lows Wednesday night may fall into the lower to mid teens
areawide, setting up the coldest night of the week. Given this
long period of sub-freezing temperatures, will keep the freeze
warning going through Thursday morning. A shortwave trough will
then cross the Ohio river valley Friday and Friday night with our
next good chance for rain. Temperatures should warm enough ahead
of this system to yield all rain. While it does cool off in the
wake of this system on Saturday, not nearly as good of a push of
cold air this time, so may see a few wrap around rain showers into
Saturday afternoon. We dry out again by Saturday night and Sunday
as high pressure again crosses the area. Rain chances will start
to ramp back up on Monday as our next system starts to approach
.AVIATION...(For the 00Z TAFS through 00Z Tuesday evening)
ISSUED AT 835 PM EDT MON MAR 13 2017
A band of rain is moving across the area on the backside of
surface low moving across the Appalachians and in advance of a
mid level wave. CIGS will continue to fall into the MVFR range at
the TAF sites over the first 3 to 5 hours of the period with KSJS
expected to reach MVFR last. Conditions will continue to
deteriorate down to IFR between 03Z and 09Z, with snow mixing in
with the rain starting by 3Z at KSYM in the northwest and the
highest elevation near VA first then mixing everywhere by 7Z. CIGS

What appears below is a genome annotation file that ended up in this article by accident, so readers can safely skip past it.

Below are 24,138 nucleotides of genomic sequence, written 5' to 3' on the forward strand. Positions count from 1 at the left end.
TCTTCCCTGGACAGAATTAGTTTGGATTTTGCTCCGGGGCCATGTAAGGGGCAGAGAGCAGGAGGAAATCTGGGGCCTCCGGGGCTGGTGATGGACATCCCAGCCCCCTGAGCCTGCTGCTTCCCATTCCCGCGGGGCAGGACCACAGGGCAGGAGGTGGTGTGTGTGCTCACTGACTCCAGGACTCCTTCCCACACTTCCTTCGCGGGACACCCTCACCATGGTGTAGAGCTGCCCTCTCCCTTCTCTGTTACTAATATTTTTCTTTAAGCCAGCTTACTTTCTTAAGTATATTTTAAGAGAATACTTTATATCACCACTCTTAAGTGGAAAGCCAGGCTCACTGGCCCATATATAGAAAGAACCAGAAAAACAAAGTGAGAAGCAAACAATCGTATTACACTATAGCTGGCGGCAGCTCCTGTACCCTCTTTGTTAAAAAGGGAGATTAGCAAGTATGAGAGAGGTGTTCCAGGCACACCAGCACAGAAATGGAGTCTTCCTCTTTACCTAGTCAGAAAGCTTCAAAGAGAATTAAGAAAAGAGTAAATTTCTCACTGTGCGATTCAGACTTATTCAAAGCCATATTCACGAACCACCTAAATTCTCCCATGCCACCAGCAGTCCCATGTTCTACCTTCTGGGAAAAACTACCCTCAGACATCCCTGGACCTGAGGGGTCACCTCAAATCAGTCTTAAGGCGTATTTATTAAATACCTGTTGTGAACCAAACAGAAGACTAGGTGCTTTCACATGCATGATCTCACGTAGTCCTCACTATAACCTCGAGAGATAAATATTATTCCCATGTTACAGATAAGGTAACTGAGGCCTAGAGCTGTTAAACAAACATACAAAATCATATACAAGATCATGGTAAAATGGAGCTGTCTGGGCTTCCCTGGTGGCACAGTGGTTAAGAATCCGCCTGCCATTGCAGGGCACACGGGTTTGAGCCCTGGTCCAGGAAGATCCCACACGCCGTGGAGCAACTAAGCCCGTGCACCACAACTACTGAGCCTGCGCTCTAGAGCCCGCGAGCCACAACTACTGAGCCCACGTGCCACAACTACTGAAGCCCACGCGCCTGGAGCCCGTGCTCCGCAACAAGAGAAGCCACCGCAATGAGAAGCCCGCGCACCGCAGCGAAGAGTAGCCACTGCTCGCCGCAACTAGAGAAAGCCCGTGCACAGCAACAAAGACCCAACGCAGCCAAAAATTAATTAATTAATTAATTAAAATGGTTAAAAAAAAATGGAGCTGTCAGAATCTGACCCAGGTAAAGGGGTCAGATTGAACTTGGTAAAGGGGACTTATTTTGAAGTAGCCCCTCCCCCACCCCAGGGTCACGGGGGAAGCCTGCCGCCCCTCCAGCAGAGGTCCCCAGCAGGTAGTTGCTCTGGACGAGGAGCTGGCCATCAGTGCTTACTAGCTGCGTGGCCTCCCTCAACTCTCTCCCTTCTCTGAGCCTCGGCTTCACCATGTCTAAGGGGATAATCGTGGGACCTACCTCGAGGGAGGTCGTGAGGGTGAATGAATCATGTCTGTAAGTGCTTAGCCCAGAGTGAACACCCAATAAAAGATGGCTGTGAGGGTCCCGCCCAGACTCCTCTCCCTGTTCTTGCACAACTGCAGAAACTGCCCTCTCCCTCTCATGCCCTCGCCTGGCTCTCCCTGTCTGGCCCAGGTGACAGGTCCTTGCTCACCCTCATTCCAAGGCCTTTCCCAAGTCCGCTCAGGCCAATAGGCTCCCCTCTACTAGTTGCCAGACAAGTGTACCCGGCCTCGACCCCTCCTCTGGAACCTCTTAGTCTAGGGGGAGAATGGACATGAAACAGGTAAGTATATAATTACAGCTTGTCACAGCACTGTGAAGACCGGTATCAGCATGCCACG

should improve from northwest to southeast between 10Z and 16Z as
drier air moves in at lower levels and lingering snow showers
diminish to . Winds should average out of the west and northwest
at 5 to 10 KT.
Freeze Warning from 8 PM Tuesday to noon EDT Thursday for KYZ044-
Area Forecast Discussion
National Weather Service Chicago/Romeoville, IL
850 PM CDT Mon Mar 13 2017
850 PM CDT
No big changes planned to going forecast at this time.
Lake effect snow has been blossoming this evening, largely
consisting of multi-banded structure into NE IL and SE WI as the
previously semi dominant single band over SE Wisconsin weakened.
The array of hi-res model guidance is in good agreement in
depicting strengthening low level convergence through the night
with already favorable LES parameters actually growing even more
favorable with time. Eventually, would anticipate this multi-
banded LES structure to begin to transition back to a more
dominant and intense single band, though how long that process
takes to occur is the big question.
Given recent observational trends, increasingly leaning toward a
later development of the single banded structure, possibly not
until closer to sunrise. The more multi-band structure should
result in a more widespread snowfall, but likely less intense
snowfall rates. Snowfall intensity/rates will increase
significantly when single band eventually develops, with snowfall
rates exceeding 2"/hour likely at that time.
The later the transition to single band occurs, the likely farther
east placement of the heaviest totals. Starting to look like the
highest totals tonight into Tuesday could be across eastern and
southern Cook County, though Lake County IL is not quite out of
the woods yet.
Have decided to add Lake Co IN into the warning as such strongly
favorable parameters will likely keep the intense snow rates going
through at least midday tomorrow with a good chance of at least 6
inches of snow in northwestern Lake Co IN and double digit totals
not out of the question by late tomorrow afternoon.